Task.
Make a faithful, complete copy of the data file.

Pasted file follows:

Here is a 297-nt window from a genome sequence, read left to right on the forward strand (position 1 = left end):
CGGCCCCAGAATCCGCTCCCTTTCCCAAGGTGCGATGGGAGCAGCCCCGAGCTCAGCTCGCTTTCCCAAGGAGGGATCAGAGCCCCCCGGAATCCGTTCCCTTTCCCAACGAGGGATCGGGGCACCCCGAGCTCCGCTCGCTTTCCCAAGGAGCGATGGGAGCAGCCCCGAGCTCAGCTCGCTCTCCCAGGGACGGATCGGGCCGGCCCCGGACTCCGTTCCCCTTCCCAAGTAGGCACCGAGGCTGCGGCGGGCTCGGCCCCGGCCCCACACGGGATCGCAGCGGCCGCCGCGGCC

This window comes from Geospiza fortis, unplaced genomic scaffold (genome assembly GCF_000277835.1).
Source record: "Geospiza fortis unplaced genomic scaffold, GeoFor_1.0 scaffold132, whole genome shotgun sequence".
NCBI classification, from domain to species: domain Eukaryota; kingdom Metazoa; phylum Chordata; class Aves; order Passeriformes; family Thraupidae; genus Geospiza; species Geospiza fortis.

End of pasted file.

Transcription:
Here is a 297-nt window from a genome sequence, read left to right on the forward strand (position 1 = left end):
CGGCCCCAGAATCCGCTCCCTTTCCCAAGGTGCGATGGGAGCAGCCCCGAGCTCAGCTCGCTTTCCCAAGGAGGGATCAGAGCCCCCCGGAATCCGTTCCCTTTCCCAACGAGGGATCGGGGCACCCCGAGCTCCGCTCGCTTTCCCAAGGAGCGATGGGAGCAGCCCCGAGCTCAGCTCGCTCTCCCAGGGACGGATCGGGCCGGCCCCGGACTCCGTTCCCCTTCCCAAGTAGGCACCGAGGCTGCGGCGGGCTCGGCCCCGGCCCCACACGGGATCGCAGCGGCCGCCGCGGCC

This window comes from Geospiza fortis, unplaced genomic scaffold (genome assembly GCF_000277835.1).
Source record: "Geospiza fortis unplaced genomic scaffold, GeoFor_1.0 scaffold132, whole genome shotgun sequence".
NCBI classification, from domain to species: domain Eukaryota; kingdom Metazoa; phylum Chordata; class Aves; order Passeriformes; family Thraupidae; genus Geospiza; species Geospiza fortis.